There's a common issue that comes up when I'm teaching people how to design electronics: people new to designing electronics often feel like they need to obey all the rules of thumb.
This came up recently when somebody I was teaching wanted to make sure none of her PCB's electrical traces had 90 degree bends in them. There was on particular point on her board that couldn't be made to fit that rule.
When she realized that she'd have to put a 90 degree bend in her trace, her question to me was if that was "valid and legal". I probed her understanding a bit, and it seemed she was mostly thinking about the design guidelines as though they were laws, and she didn't want her design to break any laws.
This kind of thinking is pretty common, but I think it actively prevents people from designing electronics effectively. People with this mindset focus too much on whether their design meets some set of rules, and not enough on whether their design will actually work.
Where Design Guidelines Come From
Electronics is a domain that has a lot of rules of thumb. There are some pretty complicated physics behind how electrons act on a circuit board, and you can often simplify an engineering problem to a simple rule.
After a few decades of the industry doing this, there's a large collection of rules. New engineers sometimes learn the rules before learning the physical principles that drive them, and then don't know when the rules don't apply.
For example, the advice to not put 90 degree bends in electrical traces is due to the fact that sharp bends increase the reactive impedance of a trace. For high frequency traces, this can distort the electrical signal flowing down the trace.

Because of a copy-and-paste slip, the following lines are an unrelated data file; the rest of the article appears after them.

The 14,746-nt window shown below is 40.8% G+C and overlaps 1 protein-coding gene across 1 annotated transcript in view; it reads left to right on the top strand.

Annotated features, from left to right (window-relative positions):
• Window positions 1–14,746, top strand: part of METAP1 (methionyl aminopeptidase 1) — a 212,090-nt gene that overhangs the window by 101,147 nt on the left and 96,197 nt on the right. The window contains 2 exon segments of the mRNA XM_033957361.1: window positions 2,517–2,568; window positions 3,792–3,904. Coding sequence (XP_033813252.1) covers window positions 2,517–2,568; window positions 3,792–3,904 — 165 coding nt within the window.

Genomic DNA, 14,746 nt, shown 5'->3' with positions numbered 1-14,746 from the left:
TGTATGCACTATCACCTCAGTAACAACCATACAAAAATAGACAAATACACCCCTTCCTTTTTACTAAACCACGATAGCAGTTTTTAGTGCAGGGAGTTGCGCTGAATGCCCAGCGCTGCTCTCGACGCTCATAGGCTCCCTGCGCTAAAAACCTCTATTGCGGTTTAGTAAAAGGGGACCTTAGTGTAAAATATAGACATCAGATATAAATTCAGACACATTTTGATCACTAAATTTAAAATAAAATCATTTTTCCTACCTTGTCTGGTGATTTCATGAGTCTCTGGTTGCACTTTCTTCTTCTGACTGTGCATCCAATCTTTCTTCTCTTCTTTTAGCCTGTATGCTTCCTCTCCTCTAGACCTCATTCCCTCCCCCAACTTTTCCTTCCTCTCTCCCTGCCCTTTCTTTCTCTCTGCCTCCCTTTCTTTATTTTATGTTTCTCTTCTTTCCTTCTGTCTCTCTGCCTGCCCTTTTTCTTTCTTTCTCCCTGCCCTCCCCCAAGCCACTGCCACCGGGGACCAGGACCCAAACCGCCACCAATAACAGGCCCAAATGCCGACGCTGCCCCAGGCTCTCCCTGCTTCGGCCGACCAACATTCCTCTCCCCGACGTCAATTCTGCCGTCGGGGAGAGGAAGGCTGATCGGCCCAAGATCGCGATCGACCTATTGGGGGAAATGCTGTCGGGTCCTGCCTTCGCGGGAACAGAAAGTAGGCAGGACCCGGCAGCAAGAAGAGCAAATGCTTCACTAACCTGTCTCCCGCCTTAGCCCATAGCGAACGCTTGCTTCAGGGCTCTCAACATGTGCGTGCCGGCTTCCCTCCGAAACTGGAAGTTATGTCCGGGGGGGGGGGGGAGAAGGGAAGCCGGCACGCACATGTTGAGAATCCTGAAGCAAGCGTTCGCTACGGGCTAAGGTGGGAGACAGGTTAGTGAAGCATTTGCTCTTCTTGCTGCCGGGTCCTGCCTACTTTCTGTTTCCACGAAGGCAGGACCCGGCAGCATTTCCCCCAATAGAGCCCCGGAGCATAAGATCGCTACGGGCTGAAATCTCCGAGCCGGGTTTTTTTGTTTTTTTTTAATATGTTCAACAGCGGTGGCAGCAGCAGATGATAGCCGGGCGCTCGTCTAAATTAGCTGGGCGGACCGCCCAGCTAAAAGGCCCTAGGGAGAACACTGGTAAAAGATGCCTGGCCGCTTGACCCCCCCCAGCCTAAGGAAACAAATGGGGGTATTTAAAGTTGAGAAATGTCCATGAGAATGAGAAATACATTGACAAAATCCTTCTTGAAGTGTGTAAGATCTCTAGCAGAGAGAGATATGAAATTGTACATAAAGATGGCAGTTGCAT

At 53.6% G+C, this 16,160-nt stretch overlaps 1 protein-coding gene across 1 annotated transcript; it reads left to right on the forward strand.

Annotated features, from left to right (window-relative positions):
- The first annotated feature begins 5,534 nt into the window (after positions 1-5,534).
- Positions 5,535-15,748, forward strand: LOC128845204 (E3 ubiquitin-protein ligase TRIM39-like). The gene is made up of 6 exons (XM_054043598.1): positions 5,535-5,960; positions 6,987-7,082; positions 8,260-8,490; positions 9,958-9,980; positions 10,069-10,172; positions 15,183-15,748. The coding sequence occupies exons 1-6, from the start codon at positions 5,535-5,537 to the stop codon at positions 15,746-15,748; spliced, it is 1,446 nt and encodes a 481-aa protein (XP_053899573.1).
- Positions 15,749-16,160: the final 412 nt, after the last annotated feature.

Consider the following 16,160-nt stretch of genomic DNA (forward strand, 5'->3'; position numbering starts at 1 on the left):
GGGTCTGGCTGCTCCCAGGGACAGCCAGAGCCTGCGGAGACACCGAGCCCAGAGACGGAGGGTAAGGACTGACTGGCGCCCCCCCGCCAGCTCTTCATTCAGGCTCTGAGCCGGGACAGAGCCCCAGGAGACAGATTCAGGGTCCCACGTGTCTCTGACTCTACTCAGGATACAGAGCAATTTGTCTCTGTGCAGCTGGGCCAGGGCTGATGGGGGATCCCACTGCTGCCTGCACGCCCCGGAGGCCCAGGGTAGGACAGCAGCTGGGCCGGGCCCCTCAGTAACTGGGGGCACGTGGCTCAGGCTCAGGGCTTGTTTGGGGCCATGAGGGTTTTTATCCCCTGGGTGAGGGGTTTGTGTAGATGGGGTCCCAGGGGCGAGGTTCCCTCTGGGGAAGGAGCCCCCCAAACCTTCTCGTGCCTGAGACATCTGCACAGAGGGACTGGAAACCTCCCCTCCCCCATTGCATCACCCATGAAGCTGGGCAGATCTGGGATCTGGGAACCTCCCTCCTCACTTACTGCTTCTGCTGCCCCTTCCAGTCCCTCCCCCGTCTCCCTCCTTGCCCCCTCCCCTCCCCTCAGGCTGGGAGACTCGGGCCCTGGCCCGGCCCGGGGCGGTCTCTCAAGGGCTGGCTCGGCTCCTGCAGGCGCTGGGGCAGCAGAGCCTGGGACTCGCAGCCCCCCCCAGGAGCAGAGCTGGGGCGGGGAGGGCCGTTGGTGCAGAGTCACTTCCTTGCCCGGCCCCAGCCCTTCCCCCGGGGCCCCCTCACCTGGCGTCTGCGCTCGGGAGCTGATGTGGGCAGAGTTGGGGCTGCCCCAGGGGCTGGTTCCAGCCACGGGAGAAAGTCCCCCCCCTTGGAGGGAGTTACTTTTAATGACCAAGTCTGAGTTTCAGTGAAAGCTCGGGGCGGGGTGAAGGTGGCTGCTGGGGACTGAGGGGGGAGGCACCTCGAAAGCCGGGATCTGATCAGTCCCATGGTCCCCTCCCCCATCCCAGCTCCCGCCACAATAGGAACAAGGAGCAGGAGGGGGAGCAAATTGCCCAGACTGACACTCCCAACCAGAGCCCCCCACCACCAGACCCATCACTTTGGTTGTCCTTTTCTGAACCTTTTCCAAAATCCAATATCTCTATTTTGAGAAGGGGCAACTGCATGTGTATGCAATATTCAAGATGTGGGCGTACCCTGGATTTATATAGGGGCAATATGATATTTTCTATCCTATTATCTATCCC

For low frequency or DC signals, 90 degree bends are much less of an issue.
Ultimately, any rule of thumb rests on a concrete foundation of "if this condition holds, then that result will be produced in a specific manner". If you know the detailed model that drives the simple rule, you know when to ignore the rule.
Obeying The Rules or Designing a Working Project
The mindset that I sometimes see in new students is the idea that they need to follow all the rules. This makes sense if you assume that following all the rules will automatically lead to a working project. Unfortunately, the rules of thumb in electronics over-constrain a circuit board. Electrical engineers will often face the prospect of a design guideline that can't be satisfied.
The most effective response to a rule of thumb that can't be satisfied seems to be to ask about the physics behind the rule. Then the engineer can figure out how change the design to match the physical laws behind the general guideline.
The design guidelines were made for the people, not the people for the design guidelines.
Don't ask "how can I make this design satisfy all the design guidelines?"
Instead ask "how can I make this design work?"